Does the sound of a leaky faucet drive you nuts? Dish soap might save you, scientists claim.
Until this week, no one understood how dripping water makes that infuriating "plink." In a paper published Friday, scientists solved the century-old mystery by describing how a tiny air bubble formed after impact thrums the surface of the water like a drum. Slackening the water surface with dish soap breaks the bubble's drum.
Since a splashing drop was first photographed in 1908, scientists have tried to find out when, exactly, the plink happens. They guessed that it was from either the impact on the water, from the bowl created when a drop hits the surface or from underwater vibrations.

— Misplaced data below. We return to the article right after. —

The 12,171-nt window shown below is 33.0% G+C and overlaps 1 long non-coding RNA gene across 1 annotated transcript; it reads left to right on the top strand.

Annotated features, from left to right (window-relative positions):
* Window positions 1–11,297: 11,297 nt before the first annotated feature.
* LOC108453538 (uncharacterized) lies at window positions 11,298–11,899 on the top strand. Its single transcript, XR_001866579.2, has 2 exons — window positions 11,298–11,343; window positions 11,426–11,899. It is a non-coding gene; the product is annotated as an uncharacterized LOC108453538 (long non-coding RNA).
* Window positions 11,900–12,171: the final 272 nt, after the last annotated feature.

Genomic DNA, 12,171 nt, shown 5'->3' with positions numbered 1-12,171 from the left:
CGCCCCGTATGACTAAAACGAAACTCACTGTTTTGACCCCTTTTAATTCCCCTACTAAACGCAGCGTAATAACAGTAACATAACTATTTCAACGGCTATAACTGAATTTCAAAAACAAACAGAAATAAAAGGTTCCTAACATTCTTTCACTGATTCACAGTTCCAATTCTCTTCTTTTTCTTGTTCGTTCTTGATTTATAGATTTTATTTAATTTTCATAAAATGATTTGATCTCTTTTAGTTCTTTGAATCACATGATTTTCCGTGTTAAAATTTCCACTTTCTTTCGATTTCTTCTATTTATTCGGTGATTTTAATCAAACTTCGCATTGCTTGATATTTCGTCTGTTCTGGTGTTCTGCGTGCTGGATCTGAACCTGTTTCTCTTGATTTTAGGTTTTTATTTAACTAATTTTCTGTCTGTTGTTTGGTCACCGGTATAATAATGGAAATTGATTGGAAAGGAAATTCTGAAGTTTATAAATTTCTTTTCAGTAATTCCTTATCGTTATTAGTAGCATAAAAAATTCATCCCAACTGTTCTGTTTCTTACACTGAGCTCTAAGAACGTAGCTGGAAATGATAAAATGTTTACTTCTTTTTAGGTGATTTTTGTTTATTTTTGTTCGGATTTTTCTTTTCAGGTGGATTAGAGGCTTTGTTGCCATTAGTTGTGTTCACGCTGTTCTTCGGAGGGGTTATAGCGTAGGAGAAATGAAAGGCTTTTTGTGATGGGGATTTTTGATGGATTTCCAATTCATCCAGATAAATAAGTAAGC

The University of Cambridge, England team focused a high-speed camera and hypersensitive microphones above and below water on a dripping faucet to prove that the sound happened when the tiny air bubble shakes the water and slams the surface from below.
If you can stop the air bubble, you can stop the sound. Adding dish soap changes the surface tension of the water, so the air bubble can’t drum, according to the team.
Still, in a test, we still heard the plink.
“There are lots of other things effecting the surface tension,” wrote Sam Phillips, one of the study authors, when we emailed him for help. “For example the temperature of the water has a big effect, as well as how clean it is and things like that. The only tip I can give is to have another go with some fresh water, and try and use small drips if possible as that will hopefully improve the chances of the technique working.”
If you want a less experimental fix, tie a string or towel to your faucet so the drops move down the fabric instead of splashing in the sink. Or put a sponge or washcloth under the drip.
This story was originally published June 22, 2018 6:00 PM.